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June 27th, 2007

American / no rest for the weary or the wicked?

by Barbara Wallraff

Beatrice Kabler, of Madison, Wis., writes: “I am distressed with the egocentrism of people who refer to themselves as ‘Americans’ when they mean they are from the US of A. It is presumptuous to think we are ‘America’ when there is South America and when Central America and Canada are on the North American continent. Canadians are most specific and never refer to themselves as ‘Americans.’ We should do the same.”

Dear Beatrice: I agree with you that if the citizens of the United States were coining a name for themselves today, they might reject “American” as grandiose -- or else consider it correct but not specific, the way Chinese and Japanese seem to feel about “Asian.”

But it’s too late for that. In fact, it was too late by the time Katharine Lee Bates wrote “America the Beautiful,” more than 100 years ago. And for good reason. If the name of the country is “the United States of America,” what are we supposed to call ourselves other than “Americans”? “Citizens of the United States” will do for formal contexts, but it’s too wordy for conversation.
Over the years, though, I have heard your objection -- sometimes strongly worded -- from Latin Americans. For that reason, when talking with them, I try to be sensitive and say I’m “from the United States.” But when talking with anybody else, I proudly call myself “American.”

P.S.: As far as I know, Canadians dislike being called “American.” They’re proud to be Canadian and don’t want people confusing them with us.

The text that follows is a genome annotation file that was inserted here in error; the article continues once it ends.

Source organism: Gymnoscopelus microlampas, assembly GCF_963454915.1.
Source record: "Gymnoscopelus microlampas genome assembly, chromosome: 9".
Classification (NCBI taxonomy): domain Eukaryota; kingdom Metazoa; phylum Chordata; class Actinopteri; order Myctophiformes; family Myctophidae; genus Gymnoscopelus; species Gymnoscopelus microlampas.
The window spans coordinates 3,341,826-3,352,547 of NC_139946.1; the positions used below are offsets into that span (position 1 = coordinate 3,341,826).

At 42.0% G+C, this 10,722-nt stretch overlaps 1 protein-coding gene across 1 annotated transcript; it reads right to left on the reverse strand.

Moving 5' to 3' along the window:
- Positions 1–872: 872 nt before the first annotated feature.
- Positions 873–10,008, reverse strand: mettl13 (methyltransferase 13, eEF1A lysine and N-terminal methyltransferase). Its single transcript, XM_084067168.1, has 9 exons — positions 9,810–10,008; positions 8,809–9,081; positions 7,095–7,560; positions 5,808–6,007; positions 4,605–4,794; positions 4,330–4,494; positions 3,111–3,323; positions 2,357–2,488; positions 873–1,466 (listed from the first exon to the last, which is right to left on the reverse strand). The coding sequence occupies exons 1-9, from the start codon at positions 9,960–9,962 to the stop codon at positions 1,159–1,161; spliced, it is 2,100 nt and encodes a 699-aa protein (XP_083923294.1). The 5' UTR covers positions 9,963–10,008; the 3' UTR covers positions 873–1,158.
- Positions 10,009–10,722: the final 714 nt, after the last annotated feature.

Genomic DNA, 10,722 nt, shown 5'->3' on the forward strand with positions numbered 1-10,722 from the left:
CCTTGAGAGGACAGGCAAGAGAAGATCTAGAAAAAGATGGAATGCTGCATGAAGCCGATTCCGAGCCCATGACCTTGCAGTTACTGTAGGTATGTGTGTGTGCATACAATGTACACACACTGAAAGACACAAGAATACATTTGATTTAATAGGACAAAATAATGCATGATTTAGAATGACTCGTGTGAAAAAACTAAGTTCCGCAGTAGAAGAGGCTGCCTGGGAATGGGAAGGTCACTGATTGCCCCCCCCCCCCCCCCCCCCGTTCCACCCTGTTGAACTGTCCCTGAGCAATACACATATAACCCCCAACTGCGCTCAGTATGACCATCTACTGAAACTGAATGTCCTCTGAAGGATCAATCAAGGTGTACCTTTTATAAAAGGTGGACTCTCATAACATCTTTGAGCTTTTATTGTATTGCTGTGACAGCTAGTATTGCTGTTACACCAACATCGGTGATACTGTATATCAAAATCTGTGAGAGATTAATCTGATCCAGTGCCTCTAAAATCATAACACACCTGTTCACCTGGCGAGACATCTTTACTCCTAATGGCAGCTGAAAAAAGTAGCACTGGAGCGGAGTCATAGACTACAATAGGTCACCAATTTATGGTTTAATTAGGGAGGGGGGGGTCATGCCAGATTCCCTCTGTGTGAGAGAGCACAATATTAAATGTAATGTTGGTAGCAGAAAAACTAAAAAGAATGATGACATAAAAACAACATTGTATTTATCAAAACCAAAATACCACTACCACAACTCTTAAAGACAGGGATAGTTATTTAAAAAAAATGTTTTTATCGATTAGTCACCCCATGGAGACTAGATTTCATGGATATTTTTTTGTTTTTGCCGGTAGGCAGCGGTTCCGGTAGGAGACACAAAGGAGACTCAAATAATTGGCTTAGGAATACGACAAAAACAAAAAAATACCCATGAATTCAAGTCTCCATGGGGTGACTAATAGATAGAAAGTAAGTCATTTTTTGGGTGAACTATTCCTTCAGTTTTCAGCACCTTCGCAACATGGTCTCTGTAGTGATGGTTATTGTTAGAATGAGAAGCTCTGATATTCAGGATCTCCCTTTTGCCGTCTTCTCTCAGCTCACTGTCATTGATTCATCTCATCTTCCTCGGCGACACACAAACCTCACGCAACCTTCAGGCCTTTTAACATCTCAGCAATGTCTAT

Susan Hall, of Gaylord, Mich., writes: “Is it ‘no rest for the weary’ or ‘no rest for the wicked’? I learned it one way but keep hearing it said the other. I haven’t corrected anyone, but it does grate on my ears. Also, do you know the origin of the saying?”

Dear Susan: Actually, the original phrase is “no peace for the wicked,” and it comes from the Bible. It appears twice in the Book of Isaiah: “This is what the Lord says ... ‘If only you had paid attention to my commands, your peace would have been like a river, your righteousness like the waves of the sea ... There is no peace,’ says the Lord, ‘for the wicked.’” And “The wicked are like the tossing sea, which cannot rest, whose waves cast up mire and mud. ‘There is no peace,’ says my God, ‘for the wicked.’”

But please note that “tossing sea, which cannot rest.” The idea of peace and that of rest have a lot in common. Thus “no rest for the wicked” probably became the common phrase through misremembering. (The same happened with “gild the lily,” which began as Shakespeare’s “To gild refined gold, to paint the lily.”) At any rate, “no rest for the wicked” has been a set phrase at least since 1876, when it appeared in the caption of a cartoon on the cover of an issue of Harper’s Weekly.

As for “no rest for the weary,” superficially it makes more sense, don’t you think? This idea too, though not the exact wording, can be found in the Bible, in the Book of Lamentations: “Those who pursue us are at our heels; we are weary and find no rest.”

© Copyright 2003 by Barbara Wallraff. Reprints require prior permission. All rights reserved.

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